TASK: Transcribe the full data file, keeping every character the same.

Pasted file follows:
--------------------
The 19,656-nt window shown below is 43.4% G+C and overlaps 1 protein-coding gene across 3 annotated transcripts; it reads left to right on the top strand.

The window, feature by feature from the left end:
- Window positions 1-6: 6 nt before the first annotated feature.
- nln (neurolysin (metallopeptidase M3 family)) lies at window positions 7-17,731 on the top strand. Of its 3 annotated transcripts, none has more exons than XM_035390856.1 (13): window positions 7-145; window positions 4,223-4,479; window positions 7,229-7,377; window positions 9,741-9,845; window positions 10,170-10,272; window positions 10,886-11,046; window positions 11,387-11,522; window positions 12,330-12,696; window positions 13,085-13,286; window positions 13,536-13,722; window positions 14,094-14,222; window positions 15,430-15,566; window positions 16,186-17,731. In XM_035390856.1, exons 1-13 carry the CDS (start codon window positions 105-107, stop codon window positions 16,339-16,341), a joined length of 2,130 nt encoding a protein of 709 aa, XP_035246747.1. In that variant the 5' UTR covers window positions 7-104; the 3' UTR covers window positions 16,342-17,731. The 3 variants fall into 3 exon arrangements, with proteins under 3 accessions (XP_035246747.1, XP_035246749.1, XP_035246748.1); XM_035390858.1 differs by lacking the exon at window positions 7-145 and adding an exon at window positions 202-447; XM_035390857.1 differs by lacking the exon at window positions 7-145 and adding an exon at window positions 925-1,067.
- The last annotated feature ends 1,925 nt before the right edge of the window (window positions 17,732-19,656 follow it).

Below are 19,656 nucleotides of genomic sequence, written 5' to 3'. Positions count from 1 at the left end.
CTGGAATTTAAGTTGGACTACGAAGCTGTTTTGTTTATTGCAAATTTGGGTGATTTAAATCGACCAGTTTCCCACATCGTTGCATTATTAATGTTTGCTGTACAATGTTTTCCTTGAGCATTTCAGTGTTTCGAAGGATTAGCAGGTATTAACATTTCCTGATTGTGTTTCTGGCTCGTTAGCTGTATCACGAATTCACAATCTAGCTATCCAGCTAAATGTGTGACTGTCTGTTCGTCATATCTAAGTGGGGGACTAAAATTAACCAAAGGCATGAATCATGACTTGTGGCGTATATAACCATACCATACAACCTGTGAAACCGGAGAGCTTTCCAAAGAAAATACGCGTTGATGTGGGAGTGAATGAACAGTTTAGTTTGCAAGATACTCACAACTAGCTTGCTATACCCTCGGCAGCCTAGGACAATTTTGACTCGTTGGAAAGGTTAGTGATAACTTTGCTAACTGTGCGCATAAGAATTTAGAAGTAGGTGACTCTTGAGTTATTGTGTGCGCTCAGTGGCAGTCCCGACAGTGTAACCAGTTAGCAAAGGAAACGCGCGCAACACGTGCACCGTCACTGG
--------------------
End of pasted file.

The 19,656-nt window shown below is 43.4% G+C and overlaps 1 protein-coding gene across 3 annotated transcripts; it reads left to right on the top strand.

The window, feature by feature from the left end:
- Window positions 1-6: 6 nt before the first annotated feature.
- nln (neurolysin (metallopeptidase M3 family)) lies at window positions 7-17,731 on the top strand. Of its 3 annotated transcripts, none has more exons than XM_035390856.1 (13): window positions 7-145; window positions 4,223-4,479; window positions 7,229-7,377; window positions 9,741-9,845; window positions 10,170-10,272; window positions 10,886-11,046; window positions 11,387-11,522; window positions 12,330-12,696; window positions 13,085-13,286; window positions 13,536-13,722; window positions 14,094-14,222; window positions 15,430-15,566; window positions 16,186-17,731. In XM_035390856.1, exons 1-13 carry the CDS (start codon window positions 105-107, stop codon window positions 16,339-16,341), a joined length of 2,130 nt encoding a protein of 709 aa, XP_035246747.1. In that variant the 5' UTR covers window positions 7-104; the 3' UTR covers window positions 16,342-17,731. The 3 variants fall into 3 exon arrangements, with proteins under 3 accessions (XP_035246747.1, XP_035246749.1, XP_035246748.1); XM_035390858.1 differs by lacking the exon at window positions 7-145 and adding an exon at window positions 202-447; XM_035390857.1 differs by lacking the exon at window positions 7-145 and adding an exon at window positions 925-1,067.
- The last annotated feature ends 1,925 nt before the right edge of the window (window positions 17,732-19,656 follow it).

Below are 19,656 nucleotides of genomic sequence, written 5' to 3'. Positions count from 1 at the left end.
CTGGAATTTAAGTTGGACTACGAAGCTGTTTTGTTTATTGCAAATTTGGGTGATTTAAATCGACCAGTTTCCCACATCGTTGCATTATTAATGTTTGCTGTACAATGTTTTCCTTGAGCATTTCAGTGTTTCGAAGGATTAGCAGGTATTAACATTTCCTGATTGTGTTTCTGGCTCGTTAGCTGTATCACGAATTCACAATCTAGCTATCCAGCTAAATGTGTGACTGTCTGTTCGTCATATCTAAGTGGGGGACTAAAATTAACCAAAGGCATGAATCATGACTTGTGGCGTATATAACCATACCATACAACCTGTGAAACCGGAGAGCTTTCCAAAGAAAATACGCGTTGATGTGGGAGTGAATGAACAGTTTAGTTTGCAAGATACTCACAACTAGCTTGCTATACCCTCGGCAGCCTAGGACAATTTTGACTCGTTGGAAAGGTTAGTGATAACTTTGCTAACTGTGCGCATAAGAATTTAGAAGTAGGTGACTCTTGAGTTATTGTGTGCGCTCAGTGGCAGTCCCGACAGTGTAACCAGTTAGCAAAGGAAACGCGCGCAACACGTGCACCGTCACTGG